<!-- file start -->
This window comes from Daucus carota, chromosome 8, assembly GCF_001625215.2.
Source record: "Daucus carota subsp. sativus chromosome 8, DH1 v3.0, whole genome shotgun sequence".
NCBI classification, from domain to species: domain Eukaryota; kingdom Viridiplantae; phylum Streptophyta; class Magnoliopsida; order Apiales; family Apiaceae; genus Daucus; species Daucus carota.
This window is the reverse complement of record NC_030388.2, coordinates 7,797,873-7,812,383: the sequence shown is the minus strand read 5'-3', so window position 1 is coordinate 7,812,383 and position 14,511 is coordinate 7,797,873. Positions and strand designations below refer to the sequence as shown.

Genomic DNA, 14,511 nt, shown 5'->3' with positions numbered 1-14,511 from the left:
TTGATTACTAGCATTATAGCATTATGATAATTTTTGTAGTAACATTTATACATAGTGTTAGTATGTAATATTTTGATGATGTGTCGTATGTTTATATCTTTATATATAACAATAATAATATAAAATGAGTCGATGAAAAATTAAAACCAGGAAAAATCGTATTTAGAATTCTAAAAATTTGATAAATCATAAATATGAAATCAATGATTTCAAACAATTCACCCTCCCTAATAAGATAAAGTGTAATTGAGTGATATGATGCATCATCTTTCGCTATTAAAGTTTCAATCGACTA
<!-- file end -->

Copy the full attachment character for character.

This window comes from Daucus carota, chromosome 8, assembly GCF_001625215.2.
Source record: "Daucus carota subsp. sativus chromosome 8, DH1 v3.0, whole genome shotgun sequence".
NCBI classification, from domain to species: domain Eukaryota; kingdom Viridiplantae; phylum Streptophyta; class Magnoliopsida; order Apiales; family Apiaceae; genus Daucus; species Daucus carota.
This window is the reverse complement of record NC_030388.2, coordinates 7,797,873-7,812,383: the sequence shown is the minus strand read 5'-3', so window position 1 is coordinate 7,812,383 and position 14,511 is coordinate 7,797,873. Positions and strand designations below refer to the sequence as shown.

Genomic DNA, 14,511 nt, shown 5'->3' with positions numbered 1-14,511 from the left:
TTGATTACTAGCATTATAGCATTATGATAATTTTTGTAGTAACATTTATACATAGTGTTAGTATGTAATATTTTGATGATGTGTCGTATGTTTATATCTTTATATATAACAATAATAATATAAAATGAGTCGATGAAAAATTAAAACCAGGAAAAATCGTATTTAGAATTCTAAAAATTTGATAAATCATAAATATGAAATCAATGATTTCAAACAATTCACCCTCCCTAATAAGATAAAGTGTAATTGAGTGATATGATGCATCATCTTTCGCTATTAAAGTTTCAATCGACTA